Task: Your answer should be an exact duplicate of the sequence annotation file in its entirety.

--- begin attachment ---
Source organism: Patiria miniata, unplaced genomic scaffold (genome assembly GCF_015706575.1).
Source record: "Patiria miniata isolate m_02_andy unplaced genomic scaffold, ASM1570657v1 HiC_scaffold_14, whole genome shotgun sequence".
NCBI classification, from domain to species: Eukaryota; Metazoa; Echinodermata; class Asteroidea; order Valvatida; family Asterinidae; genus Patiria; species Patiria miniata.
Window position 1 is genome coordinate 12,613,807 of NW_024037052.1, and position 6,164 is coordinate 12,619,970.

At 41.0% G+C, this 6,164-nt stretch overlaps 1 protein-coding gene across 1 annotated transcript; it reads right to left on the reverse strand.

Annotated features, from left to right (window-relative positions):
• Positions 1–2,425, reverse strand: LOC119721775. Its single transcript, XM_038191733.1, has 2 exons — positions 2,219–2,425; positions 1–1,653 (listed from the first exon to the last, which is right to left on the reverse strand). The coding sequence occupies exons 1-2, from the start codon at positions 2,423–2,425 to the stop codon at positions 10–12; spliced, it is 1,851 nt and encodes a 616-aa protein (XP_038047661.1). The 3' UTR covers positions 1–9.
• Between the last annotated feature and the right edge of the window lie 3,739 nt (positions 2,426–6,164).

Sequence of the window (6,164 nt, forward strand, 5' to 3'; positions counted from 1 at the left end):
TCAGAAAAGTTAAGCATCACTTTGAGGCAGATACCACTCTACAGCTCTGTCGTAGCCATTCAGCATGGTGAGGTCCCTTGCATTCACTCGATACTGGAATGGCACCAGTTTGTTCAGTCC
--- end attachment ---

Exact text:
Source organism: Patiria miniata, unplaced genomic scaffold (genome assembly GCF_015706575.1).
Source record: "Patiria miniata isolate m_02_andy unplaced genomic scaffold, ASM1570657v1 HiC_scaffold_14, whole genome shotgun sequence".
NCBI classification, from domain to species: Eukaryota; Metazoa; Echinodermata; class Asteroidea; order Valvatida; family Asterinidae; genus Patiria; species Patiria miniata.
Window position 1 is genome coordinate 12,613,807 of NW_024037052.1, and position 6,164 is coordinate 12,619,970.

At 41.0% G+C, this 6,164-nt stretch overlaps 1 protein-coding gene across 1 annotated transcript; it reads right to left on the reverse strand.

Annotated features, from left to right (window-relative positions):
• Positions 1–2,425, reverse strand: LOC119721775. Its single transcript, XM_038191733.1, has 2 exons — positions 2,219–2,425; positions 1–1,653 (listed from the first exon to the last, which is right to left on the reverse strand). The coding sequence occupies exons 1-2, from the start codon at positions 2,423–2,425 to the stop codon at positions 10–12; spliced, it is 1,851 nt and encodes a 616-aa protein (XP_038047661.1). The 3' UTR covers positions 1–9.
• Between the last annotated feature and the right edge of the window lie 3,739 nt (positions 2,426–6,164).

Sequence of the window (6,164 nt, forward strand, 5' to 3'; positions counted from 1 at the left end):
TCAGAAAAGTTAAGCATCACTTTGAGGCAGATACCACTCTACAGCTCTGTCGTAGCCATTCAGCATGGTGAGGTCCCTTGCATTCACTCGATACTGGAATGGCACCAGTTTGTTCAGTCC